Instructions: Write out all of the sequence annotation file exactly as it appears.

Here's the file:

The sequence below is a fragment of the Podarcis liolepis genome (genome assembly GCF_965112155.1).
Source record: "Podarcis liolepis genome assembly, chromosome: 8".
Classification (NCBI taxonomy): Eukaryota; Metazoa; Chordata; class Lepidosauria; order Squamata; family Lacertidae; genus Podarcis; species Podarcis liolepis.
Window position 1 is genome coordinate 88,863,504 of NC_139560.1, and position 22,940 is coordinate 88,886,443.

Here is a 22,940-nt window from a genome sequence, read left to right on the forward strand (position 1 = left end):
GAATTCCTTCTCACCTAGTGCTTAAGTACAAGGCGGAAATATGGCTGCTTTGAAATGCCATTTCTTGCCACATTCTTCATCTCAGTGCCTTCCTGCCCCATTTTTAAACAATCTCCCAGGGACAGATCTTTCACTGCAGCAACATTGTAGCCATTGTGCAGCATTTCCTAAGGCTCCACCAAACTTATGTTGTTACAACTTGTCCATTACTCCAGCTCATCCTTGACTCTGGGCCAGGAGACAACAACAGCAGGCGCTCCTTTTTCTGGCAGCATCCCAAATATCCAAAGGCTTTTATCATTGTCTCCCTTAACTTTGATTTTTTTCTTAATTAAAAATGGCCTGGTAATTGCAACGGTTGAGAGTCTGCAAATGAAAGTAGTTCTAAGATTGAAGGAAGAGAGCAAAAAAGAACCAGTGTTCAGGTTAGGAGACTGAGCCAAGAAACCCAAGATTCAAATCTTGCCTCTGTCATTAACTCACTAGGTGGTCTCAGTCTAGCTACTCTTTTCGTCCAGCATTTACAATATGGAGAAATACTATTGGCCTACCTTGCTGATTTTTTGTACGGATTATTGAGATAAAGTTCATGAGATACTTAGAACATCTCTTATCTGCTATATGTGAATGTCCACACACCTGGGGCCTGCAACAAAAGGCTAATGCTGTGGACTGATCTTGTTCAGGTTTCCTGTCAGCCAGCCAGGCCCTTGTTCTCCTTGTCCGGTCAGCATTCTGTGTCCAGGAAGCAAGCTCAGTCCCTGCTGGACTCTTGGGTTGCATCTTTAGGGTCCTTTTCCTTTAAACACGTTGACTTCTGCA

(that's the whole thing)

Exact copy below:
The sequence below is a fragment of the Podarcis liolepis genome (genome assembly GCF_965112155.1).
Source record: "Podarcis liolepis genome assembly, chromosome: 8".
Classification (NCBI taxonomy): Eukaryota; Metazoa; Chordata; class Lepidosauria; order Squamata; family Lacertidae; genus Podarcis; species Podarcis liolepis.
Window position 1 is genome coordinate 88,863,504 of NC_139560.1, and position 22,940 is coordinate 88,886,443.

Here is a 22,940-nt window from a genome sequence, read left to right on the forward strand (position 1 = left end):
GAATTCCTTCTCACCTAGTGCTTAAGTACAAGGCGGAAATATGGCTGCTTTGAAATGCCATTTCTTGCCACATTCTTCATCTCAGTGCCTTCCTGCCCCATTTTTAAACAATCTCCCAGGGACAGATCTTTCACTGCAGCAACATTGTAGCCATTGTGCAGCATTTCCTAAGGCTCCACCAAACTTATGTTGTTACAACTTGTCCATTACTCCAGCTCATCCTTGACTCTGGGCCAGGAGACAACAACAGCAGGCGCTCCTTTTTCTGGCAGCATCCCAAATATCCAAAGGCTTTTATCATTGTCTCCCTTAACTTTGATTTTTTTCTTAATTAAAAATGGCCTGGTAATTGCAACGGTTGAGAGTCTGCAAATGAAAGTAGTTCTAAGATTGAAGGAAGAGAGCAAAAAAGAACCAGTGTTCAGGTTAGGAGACTGAGCCAAGAAACCCAAGATTCAAATCTTGCCTCTGTCATTAACTCACTAGGTGGTCTCAGTCTAGCTACTCTTTTCGTCCAGCATTTACAATATGGAGAAATACTATTGGCCTACCTTGCTGATTTTTTGTACGGATTATTGAGATAAAGTTCATGAGATACTTAGAACATCTCTTATCTGCTATATGTGAATGTCCACACACCTGGGGCCTGCAACAAAAGGCTAATGCTGTGGACTGATCTTGTTCAGGTTTCCTGTCAGCCAGCCAGGCCCTTGTTCTCCTTGTCCGGTCAGCATTCTGTGTCCAGGAAGCAAGCTCAGTCCCTGCTGGACTCTTGGGTTGCATCTTTAGGGTCCTTTTCCTTTAAACACGTTGACTTCTGCA